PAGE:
Author Topic: Travelling Abroad--How do you Canadians (or anyone) make such a long go of it?  (Read 946 times)

revisednut

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I've been looking to book a European trip for one to two weeks. I feel that's not long enough, but unfortunately two weeks is all the vacation time the significant other gets off from work.  I see Canadians are mandated two weeks (there's no minimum in the US [perhaps particular states have a minimum.])

Is there a trick Canadians use to make a true trip out of it?  I'm right across the border from Ontario, and encounter many Canadians, and it seems like they travel abroad much more than Americans.  I actually know very few people that have traveled to Europe.

Most of the Canadians I've spoken with reference month, or even months abroad backpacking/travelling and generally immersing themselves in great experiences the world has to offer.

I've never been brash enough to ask how they do it, and I'm certain other American's do it as well.

Are folks quitting their jobs?  Taking a sabbatical?  Do their employers allow them extended leave to travel?

I'd gladly take additional leave unpaid with the SO, but unfortunately that would be a non-starter for our employers.

Ocinfo

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Some folks on here take mini-serial retirements where they stash enough money to quit a job they don't like and then take a few months off in between. Can be risky but also work very well if you have in demand skills.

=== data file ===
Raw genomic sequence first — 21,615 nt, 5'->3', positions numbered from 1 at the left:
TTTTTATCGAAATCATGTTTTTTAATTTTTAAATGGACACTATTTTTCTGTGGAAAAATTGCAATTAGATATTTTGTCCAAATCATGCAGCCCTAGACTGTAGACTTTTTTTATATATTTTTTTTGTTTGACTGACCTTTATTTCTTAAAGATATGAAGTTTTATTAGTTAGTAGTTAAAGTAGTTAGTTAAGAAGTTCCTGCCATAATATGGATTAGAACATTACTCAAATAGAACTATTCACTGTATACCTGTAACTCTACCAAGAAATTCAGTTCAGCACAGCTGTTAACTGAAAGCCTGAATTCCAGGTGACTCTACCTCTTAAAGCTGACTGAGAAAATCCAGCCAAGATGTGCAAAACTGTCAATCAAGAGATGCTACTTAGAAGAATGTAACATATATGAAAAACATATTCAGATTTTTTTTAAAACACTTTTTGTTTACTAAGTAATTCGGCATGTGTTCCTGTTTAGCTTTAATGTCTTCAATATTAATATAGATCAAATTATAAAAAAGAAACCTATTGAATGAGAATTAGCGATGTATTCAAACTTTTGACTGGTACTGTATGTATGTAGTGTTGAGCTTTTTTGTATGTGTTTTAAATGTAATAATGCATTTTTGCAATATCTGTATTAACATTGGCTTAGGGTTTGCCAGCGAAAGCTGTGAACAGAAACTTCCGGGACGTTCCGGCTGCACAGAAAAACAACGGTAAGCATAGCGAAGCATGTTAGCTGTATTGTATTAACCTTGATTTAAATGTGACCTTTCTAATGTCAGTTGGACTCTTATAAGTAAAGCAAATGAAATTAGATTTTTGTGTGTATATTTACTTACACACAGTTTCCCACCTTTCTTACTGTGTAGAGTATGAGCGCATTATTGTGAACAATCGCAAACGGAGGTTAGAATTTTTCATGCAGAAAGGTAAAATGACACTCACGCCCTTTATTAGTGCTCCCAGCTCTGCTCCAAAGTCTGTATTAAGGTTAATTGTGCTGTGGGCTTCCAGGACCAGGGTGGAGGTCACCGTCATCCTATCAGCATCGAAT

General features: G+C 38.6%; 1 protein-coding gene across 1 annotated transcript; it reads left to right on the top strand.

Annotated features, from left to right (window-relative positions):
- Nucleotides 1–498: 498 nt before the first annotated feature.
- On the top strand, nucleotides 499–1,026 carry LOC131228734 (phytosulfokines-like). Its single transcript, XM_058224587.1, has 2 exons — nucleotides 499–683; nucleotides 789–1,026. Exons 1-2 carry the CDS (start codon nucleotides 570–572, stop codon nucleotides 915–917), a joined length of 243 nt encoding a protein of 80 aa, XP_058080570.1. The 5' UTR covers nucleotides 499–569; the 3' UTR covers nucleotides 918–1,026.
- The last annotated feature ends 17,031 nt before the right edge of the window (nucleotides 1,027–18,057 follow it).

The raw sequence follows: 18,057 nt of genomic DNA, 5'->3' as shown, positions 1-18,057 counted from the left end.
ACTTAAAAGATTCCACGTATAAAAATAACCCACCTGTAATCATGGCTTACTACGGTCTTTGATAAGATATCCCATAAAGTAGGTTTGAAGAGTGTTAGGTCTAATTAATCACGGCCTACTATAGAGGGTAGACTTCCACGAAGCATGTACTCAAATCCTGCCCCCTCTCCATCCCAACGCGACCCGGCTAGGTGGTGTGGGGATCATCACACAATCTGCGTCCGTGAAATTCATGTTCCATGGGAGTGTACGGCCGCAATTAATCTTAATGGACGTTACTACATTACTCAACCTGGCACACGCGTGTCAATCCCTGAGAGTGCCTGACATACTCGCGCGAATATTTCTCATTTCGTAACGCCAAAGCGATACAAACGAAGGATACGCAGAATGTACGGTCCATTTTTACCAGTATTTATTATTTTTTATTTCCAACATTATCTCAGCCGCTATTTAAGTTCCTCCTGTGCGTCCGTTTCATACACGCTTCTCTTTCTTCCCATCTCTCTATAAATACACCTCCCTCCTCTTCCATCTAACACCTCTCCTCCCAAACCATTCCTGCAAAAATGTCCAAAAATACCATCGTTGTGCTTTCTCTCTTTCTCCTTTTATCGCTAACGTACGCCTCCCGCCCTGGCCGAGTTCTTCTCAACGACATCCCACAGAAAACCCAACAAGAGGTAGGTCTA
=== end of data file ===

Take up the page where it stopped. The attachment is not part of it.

I do it the more traditional way by having an employer that provides a lot of vacation and flexible work arrangements. Some employers also offer paid or unpaid sabbaticals for 3-6 months after several years of service.

If long trips are important to you, finding an employer with a good vacation policy is the not so secret, secret.


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JLR

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An Australian here.

My husband is entitled to 4 weeks of paid holidays a year at full pay plus a 17% holiday leave loading. At certain points in his career he has had the option to either be paid public holiday rates (2x usual rate) for working a public holiday (do they have those in America? Do full time employees get a paid day off, say, for Christmas? Or 4th of July?), or he could receive something like regular pay for the day a  bonus day of paid leave instead. He is also able to accrue time in lieu instead of over time. This has to be carefully documented and approved, but it does add up.

Another perk here is that for every 10 years of continuous employment he receives Long Service Leave. I think it is around 6 weeks leave per 10 years of employment.

When we did 5 weeks through Europe/UK/Middle East two years ago he used holiday leave. I think he hadn't taken the full 4 weeks in previous years, because even after 5 weeks off he still had a number of weeks owing. Last year he had a hellish job with long hours, but it meant he had accrued enough time in lieu that he was able to take 4 weeks off over Christmas and not touch any of his holiday leave for last year. Therefore, his holiday leave is adding up.